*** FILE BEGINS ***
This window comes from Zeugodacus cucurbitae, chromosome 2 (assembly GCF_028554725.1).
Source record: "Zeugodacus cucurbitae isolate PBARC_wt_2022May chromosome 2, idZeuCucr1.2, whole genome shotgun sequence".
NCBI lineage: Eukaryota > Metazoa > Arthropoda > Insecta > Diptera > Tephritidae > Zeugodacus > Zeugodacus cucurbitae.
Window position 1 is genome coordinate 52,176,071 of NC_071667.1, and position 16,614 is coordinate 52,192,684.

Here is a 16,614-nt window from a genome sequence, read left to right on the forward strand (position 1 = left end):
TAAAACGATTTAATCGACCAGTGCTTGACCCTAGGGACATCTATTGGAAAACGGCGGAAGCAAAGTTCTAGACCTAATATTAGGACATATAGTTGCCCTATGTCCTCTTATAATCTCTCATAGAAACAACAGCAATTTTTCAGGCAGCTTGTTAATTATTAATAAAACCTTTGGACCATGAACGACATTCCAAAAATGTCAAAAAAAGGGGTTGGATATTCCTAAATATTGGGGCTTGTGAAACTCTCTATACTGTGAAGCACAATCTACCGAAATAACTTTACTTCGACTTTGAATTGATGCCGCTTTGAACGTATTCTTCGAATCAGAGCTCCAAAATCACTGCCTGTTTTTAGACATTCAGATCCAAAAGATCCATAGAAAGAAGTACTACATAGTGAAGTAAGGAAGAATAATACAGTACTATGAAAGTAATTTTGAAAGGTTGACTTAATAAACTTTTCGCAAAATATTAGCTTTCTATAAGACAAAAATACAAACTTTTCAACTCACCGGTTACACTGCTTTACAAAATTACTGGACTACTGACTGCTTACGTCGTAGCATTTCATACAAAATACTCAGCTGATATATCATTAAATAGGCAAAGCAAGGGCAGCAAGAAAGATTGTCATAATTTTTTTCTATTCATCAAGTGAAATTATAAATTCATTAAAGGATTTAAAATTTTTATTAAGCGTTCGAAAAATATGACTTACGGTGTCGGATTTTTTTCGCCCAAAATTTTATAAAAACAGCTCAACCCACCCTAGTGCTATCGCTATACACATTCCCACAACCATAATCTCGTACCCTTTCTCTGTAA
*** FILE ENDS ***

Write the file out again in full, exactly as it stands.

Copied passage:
This window comes from Zeugodacus cucurbitae, chromosome 2 (assembly GCF_028554725.1).
Source record: "Zeugodacus cucurbitae isolate PBARC_wt_2022May chromosome 2, idZeuCucr1.2, whole genome shotgun sequence".
NCBI lineage: Eukaryota > Metazoa > Arthropoda > Insecta > Diptera > Tephritidae > Zeugodacus > Zeugodacus cucurbitae.
Window position 1 is genome coordinate 52,176,071 of NC_071667.1, and position 16,614 is coordinate 52,192,684.

Here is a 16,614-nt window from a genome sequence, read left to right on the forward strand (position 1 = left end):
TAAAACGATTTAATCGACCAGTGCTTGACCCTAGGGACATCTATTGGAAAACGGCGGAAGCAAAGTTCTAGACCTAATATTAGGACATATAGTTGCCCTATGTCCTCTTATAATCTCTCATAGAAACAACAGCAATTTTTCAGGCAGCTTGTTAATTATTAATAAAACCTTTGGACCATGAACGACATTCCAAAAATGTCAAAAAAAGGGGTTGGATATTCCTAAATATTGGGGCTTGTGAAACTCTCTATACTGTGAAGCACAATCTACCGAAATAACTTTACTTCGACTTTGAATTGATGCCGCTTTGAACGTATTCTTCGAATCAGAGCTCCAAAATCACTGCCTGTTTTTAGACATTCAGATCCAAAAGATCCATAGAAAGAAGTACTACATAGTGAAGTAAGGAAGAATAATACAGTACTATGAAAGTAATTTTGAAAGGTTGACTTAATAAACTTTTCGCAAAATATTAGCTTTCTATAAGACAAAAATACAAACTTTTCAACTCACCGGTTACACTGCTTTACAAAATTACTGGACTACTGACTGCTTACGTCGTAGCATTTCATACAAAATACTCAGCTGATATATCATTAAATAGGCAAAGCAAGGGCAGCAAGAAAGATTGTCATAATTTTTTTCTATTCATCAAGTGAAATTATAAATTCATTAAAGGATTTAAAATTTTTATTAAGCGTTCGAAAAATATGACTTACGGTGTCGGATTTTTTTCGCCCAAAATTTTATAAAAACAGCTCAACCCACCCTAGTGCTATCGCTATACACATTCCCACAACCATAATCTCGTACCCTTTCTCTGTAA